Just like my beautiful Proust – who reminisced his way through an entire 6 volumes of In Search of lost Time – triggered by a taste from his childhood, I am hoping that the scent of a beehive will in future bring back these memories of my happy beekeeping early days. I only realised I could smell this aroma yesterday after closing up the hive from the inspection – and going back to check on the bees, the most intense gorgeous aroma could be smelt from at least 6 feet away. The closer you got – it was undeniably from the hive, with tones of delicious honey. I was that excited I rushed to get everyone in the house to come and have a smell and they could all smell it. Upon some quick research on google – I found that it’s one of the ways to keep an eye (or nose) on a healthy hive. Apparently a diseased hive has a very sour smell. The scent has been described as not just honey but a combination of everything going on in the hive, pollen, nectar, honey, wax – just everything mixed together in this sweet warm delicious scent. I’m very very excited to have discovered this for the first time. Here’s a passage from Marcel Proust early on in his first book Swann’s Way.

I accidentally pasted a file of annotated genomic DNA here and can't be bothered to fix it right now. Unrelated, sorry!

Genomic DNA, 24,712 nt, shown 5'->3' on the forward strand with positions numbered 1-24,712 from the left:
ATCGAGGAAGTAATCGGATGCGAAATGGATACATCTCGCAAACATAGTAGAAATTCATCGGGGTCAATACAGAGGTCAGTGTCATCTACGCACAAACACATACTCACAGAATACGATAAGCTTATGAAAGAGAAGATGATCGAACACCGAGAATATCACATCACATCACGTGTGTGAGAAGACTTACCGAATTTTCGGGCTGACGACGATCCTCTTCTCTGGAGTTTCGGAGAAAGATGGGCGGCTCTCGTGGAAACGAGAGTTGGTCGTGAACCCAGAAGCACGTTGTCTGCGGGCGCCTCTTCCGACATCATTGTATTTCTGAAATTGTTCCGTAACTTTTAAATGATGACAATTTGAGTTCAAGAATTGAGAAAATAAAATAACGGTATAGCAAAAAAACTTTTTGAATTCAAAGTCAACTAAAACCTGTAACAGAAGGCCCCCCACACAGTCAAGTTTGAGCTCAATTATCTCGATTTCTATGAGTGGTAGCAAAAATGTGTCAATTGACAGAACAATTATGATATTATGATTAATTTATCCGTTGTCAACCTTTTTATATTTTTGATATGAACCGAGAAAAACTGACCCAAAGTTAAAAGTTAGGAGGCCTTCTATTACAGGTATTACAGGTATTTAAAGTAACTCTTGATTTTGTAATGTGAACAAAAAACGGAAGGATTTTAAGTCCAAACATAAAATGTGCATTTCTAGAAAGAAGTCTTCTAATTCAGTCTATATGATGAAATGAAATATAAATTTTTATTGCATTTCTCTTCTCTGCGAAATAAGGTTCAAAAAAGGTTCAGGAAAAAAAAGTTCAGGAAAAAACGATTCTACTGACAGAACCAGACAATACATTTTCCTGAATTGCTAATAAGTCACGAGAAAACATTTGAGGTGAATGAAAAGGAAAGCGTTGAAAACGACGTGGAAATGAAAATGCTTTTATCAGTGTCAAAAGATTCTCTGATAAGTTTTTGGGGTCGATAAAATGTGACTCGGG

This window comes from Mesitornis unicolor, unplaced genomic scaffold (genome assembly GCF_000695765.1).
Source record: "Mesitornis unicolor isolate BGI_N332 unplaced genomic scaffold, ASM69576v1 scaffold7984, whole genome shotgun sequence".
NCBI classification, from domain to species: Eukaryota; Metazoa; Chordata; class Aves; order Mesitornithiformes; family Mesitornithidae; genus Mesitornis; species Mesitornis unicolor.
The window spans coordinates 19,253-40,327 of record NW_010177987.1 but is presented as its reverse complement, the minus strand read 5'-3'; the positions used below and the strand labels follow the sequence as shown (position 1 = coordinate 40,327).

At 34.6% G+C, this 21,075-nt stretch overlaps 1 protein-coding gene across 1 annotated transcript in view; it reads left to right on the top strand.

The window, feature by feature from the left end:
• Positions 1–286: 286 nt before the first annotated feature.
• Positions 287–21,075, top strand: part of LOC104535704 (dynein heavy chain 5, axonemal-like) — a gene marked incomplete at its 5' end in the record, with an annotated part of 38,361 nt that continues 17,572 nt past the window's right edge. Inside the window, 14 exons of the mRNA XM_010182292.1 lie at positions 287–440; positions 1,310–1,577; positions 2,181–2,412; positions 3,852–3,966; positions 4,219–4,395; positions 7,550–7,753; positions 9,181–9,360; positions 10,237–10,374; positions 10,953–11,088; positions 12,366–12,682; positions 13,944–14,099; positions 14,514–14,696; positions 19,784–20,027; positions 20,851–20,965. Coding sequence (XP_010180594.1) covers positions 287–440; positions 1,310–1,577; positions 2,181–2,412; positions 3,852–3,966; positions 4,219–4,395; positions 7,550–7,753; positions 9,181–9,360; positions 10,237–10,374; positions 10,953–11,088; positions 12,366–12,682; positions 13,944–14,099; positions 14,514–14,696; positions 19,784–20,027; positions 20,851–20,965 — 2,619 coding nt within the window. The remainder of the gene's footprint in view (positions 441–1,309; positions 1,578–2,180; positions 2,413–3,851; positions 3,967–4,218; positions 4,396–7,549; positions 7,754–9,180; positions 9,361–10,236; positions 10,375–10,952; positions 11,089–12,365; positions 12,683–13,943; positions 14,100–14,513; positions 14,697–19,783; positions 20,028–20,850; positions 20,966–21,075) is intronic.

Many years had elapsed during which nothing of Combray, save what was comprised in the theatre and the drama of my going to bed there, had any existence for me, when one day in winter, as I came home, my mother, seeing that I was cold, offered me some tea, a thing I did not ordinarily take. I declined at first, and then, for no particular reason, changed my mind. She sent out for one of those short, plump little cakes called ‘petites madeleines,’ which look as though they had been moulded in the fluted scallop of a pilgrim’s shell. And soon, mechanically, weary after a dull day with the prospect of a depressing morrow, I raised to my lips a spoonful of the tea in which I had soaked a morsel of the cake. No sooner had the warm liquid, and the crumbs with it, touched my palate, a shudder ran through my whole body, and I stopped, intent upon the extraordinary changes that were taking place. An exquisite pleasure had invaded my senses, but individual, detached, with no suggestion of its origin. And at once the vicissitudes of life had become indifferent to me, its disasters innocuous, its brevity illusory–this new sensation having had on me the effect which love has of filling me with a precious essence; or rather this essence was not in me, it was myself. I had ceased now to feel mediocre, accidental, mortal. Whence could it have come to me, this all-powerful joy? I was conscious that it was connected with the taste of tea and cake, but that it infinitely transcended those savours, could not, indeed, be of the same nature as theirs. Whence did it come? What did it signify? How could I seize upon and define it?